There is not much applauding in the church I serve, and that’s all right with me. When applauding in church becomes routine, it loses any meaning. But sometimes applause happens simply because it needs to happen. The gratitude and praise have to be released in that way.
My congregation applauds the children’s choirs occasionally because we are so happy to see the kids in worship and want to make sure they know how we feel. A few weeks ago the chorus of Central State University, a historically black college in southwestern Ohio, sang in the morning services. The applause at the end of the singing was long and loud—an authentic corporate “thank you” that did not diminish the liturgy one bit.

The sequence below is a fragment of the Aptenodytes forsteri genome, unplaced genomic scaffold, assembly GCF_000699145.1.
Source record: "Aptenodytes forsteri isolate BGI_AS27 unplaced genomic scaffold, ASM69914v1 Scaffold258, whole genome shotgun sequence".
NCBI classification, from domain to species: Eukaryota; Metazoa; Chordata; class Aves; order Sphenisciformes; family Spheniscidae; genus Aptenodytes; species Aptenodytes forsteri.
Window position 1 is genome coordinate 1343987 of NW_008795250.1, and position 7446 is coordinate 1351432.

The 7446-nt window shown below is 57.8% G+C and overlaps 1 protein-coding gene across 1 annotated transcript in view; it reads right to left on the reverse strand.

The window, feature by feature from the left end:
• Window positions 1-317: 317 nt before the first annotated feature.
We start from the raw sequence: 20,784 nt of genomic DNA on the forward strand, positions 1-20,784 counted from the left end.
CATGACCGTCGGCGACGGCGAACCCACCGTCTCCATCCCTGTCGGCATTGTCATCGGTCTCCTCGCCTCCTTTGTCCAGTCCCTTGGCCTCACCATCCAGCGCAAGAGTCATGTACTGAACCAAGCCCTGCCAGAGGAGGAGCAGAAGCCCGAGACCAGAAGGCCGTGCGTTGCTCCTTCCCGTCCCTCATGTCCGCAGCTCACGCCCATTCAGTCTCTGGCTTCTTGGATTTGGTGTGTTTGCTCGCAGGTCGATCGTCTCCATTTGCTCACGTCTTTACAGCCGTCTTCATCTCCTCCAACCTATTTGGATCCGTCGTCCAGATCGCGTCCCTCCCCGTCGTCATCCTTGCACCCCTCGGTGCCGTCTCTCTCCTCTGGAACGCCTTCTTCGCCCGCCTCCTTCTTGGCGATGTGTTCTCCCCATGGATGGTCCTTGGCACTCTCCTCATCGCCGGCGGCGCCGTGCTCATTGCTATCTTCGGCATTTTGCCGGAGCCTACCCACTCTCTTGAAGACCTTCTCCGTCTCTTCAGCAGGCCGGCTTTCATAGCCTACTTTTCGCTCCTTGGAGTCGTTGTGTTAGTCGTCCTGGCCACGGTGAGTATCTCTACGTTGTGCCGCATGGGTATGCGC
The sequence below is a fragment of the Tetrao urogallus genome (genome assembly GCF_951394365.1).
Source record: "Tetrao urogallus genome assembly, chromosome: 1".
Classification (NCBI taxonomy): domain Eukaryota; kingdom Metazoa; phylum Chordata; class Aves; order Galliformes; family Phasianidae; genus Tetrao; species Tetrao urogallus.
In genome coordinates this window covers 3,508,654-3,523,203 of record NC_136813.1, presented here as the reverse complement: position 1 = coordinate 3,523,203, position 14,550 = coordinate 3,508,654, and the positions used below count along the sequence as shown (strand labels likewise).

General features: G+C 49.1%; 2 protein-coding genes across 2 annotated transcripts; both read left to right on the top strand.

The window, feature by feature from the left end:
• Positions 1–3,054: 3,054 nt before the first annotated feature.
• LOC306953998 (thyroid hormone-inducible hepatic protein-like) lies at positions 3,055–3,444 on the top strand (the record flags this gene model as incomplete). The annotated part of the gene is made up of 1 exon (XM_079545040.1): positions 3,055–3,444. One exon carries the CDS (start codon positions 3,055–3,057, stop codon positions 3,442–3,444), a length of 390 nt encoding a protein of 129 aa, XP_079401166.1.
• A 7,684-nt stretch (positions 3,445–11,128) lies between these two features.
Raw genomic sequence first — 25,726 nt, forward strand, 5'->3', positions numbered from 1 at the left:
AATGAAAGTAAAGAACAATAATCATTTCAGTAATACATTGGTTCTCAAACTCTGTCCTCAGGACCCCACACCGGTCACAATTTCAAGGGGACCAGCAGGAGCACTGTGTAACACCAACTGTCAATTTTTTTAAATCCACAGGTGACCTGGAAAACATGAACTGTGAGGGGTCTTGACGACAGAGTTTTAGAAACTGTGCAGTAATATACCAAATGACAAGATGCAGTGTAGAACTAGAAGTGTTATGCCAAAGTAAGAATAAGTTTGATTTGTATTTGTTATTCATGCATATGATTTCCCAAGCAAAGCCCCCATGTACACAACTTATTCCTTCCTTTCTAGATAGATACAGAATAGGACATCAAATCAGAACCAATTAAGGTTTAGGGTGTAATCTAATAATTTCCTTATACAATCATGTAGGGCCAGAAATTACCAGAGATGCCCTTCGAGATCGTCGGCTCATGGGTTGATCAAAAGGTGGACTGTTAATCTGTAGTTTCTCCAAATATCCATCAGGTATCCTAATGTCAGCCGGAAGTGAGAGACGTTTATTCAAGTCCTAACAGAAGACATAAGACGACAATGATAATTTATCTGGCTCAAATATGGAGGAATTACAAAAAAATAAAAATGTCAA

Sometimes an ovation needs to happen because there is no other way for a congregation to express itself. Such was the case at the funeral of my pastoral colleague Dana Ferguson.